As befits a fast whaling ship, the boiler and engine are massively oversized. Most large freighters are listed as having “triple expansion engines” but the steam engine in the Kos XVI has five cylinders of steadily increasing size, indicating quintuple expansion to obtain the maximum power available from the steam. It was no doubt this availability of power and speed that led to the Kos XVI’s conversion to a “minesweeping corvette” for wartime service.
Having exited the engine-room and passing the rest of the boiler-room outside the ship, a collapsed area (9) indicates the remains of the wooden wheelhouse. Originally standing higher than the rest of the superstructure, this has now collapsed into the fuel bunkers below.
The next cabin forward (10) is another minesweeping addition, the remains of the generator room. The structure has partly collapsed, but looking inside it is possible to make out the tops of two diesel generators used to provide electrical power for the minesweeping equipment.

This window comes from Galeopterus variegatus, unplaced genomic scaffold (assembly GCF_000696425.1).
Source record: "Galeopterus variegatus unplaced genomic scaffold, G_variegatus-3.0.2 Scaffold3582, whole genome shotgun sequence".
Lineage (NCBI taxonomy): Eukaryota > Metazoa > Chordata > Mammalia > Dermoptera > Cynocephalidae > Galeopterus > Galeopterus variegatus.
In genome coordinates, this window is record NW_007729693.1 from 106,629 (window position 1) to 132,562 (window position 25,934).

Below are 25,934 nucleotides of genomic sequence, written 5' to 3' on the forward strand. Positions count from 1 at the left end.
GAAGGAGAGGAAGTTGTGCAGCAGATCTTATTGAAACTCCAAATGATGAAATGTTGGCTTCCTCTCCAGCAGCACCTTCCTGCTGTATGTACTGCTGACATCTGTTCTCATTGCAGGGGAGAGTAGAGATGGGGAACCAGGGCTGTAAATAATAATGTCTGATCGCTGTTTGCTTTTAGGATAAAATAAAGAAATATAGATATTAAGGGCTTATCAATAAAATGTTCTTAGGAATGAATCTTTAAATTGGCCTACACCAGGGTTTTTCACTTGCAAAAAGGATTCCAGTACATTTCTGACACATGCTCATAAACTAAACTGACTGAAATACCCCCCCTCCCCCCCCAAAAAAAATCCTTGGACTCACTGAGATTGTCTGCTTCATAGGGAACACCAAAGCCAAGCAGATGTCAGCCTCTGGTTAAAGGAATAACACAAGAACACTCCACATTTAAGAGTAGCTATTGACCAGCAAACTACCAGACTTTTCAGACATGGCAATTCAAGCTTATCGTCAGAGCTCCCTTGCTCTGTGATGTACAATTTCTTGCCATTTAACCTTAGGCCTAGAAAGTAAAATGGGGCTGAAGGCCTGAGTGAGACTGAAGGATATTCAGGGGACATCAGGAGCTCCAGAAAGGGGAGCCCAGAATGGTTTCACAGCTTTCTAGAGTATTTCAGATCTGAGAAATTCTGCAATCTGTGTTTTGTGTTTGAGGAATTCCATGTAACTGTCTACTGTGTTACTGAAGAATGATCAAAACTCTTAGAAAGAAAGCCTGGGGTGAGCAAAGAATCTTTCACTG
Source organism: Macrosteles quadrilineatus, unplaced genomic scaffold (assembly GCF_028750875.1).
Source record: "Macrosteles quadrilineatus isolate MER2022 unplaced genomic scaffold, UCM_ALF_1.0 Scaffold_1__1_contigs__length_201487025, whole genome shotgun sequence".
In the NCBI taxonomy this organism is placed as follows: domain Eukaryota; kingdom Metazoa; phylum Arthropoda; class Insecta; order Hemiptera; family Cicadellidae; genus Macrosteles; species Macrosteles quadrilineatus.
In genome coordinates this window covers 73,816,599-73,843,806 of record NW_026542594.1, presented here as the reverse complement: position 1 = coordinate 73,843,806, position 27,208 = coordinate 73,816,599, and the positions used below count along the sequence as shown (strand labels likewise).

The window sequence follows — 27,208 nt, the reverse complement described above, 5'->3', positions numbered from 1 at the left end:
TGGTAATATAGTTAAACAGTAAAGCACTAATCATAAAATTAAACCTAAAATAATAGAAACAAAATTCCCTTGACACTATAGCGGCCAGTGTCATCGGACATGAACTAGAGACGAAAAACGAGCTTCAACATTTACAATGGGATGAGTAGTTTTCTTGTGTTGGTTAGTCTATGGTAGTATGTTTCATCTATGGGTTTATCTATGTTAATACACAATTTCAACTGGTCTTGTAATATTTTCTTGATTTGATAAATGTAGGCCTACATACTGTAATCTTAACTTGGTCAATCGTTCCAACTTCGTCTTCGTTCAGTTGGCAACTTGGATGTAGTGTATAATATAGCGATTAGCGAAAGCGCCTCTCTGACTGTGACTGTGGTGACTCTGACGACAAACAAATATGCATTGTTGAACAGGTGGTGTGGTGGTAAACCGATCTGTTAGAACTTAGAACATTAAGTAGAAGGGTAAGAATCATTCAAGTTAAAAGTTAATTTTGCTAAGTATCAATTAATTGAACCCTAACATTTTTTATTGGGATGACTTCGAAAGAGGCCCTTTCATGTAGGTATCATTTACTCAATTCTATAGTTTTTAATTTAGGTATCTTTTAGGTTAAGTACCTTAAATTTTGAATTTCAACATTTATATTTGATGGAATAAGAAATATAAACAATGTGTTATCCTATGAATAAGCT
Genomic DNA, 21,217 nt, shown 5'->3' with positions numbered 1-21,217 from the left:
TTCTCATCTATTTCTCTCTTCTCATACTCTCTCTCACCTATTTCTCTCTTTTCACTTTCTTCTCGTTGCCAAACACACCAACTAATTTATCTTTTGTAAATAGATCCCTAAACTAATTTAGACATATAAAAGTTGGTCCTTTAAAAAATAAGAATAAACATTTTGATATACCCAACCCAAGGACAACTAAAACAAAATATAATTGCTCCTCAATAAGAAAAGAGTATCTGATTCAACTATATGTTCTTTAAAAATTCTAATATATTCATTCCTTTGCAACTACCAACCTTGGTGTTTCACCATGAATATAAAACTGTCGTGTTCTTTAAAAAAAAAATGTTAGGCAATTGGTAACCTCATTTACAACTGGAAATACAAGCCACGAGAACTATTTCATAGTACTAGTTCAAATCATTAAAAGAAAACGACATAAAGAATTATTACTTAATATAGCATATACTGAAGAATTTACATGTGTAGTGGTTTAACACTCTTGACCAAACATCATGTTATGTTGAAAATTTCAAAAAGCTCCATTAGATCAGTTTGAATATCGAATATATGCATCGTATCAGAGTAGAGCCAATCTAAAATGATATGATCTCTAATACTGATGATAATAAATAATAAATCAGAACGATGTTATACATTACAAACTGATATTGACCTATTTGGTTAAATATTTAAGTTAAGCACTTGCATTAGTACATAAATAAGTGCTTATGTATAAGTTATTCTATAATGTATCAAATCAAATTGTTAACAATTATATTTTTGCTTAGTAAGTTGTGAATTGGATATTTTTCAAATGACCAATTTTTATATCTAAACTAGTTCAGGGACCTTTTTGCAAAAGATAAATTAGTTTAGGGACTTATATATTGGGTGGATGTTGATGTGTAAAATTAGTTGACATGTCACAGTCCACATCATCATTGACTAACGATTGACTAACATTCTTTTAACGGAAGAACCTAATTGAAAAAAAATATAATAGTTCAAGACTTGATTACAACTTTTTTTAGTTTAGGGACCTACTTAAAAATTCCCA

The foremost cabin above deck (11) is the crew’s toilets and washroom. It has been substantially reinforced to support a 2-pounder gun-mount on its roof.
On the bow deck to the port side lies a spare anchor (12) and a large metal conical structure (13). This is the noise-maker for sweeping acoustic mines. Over the side of the hull here you can see one of the pivots at the end of an A-frame that lowered beneath the bows for minesweeping (14).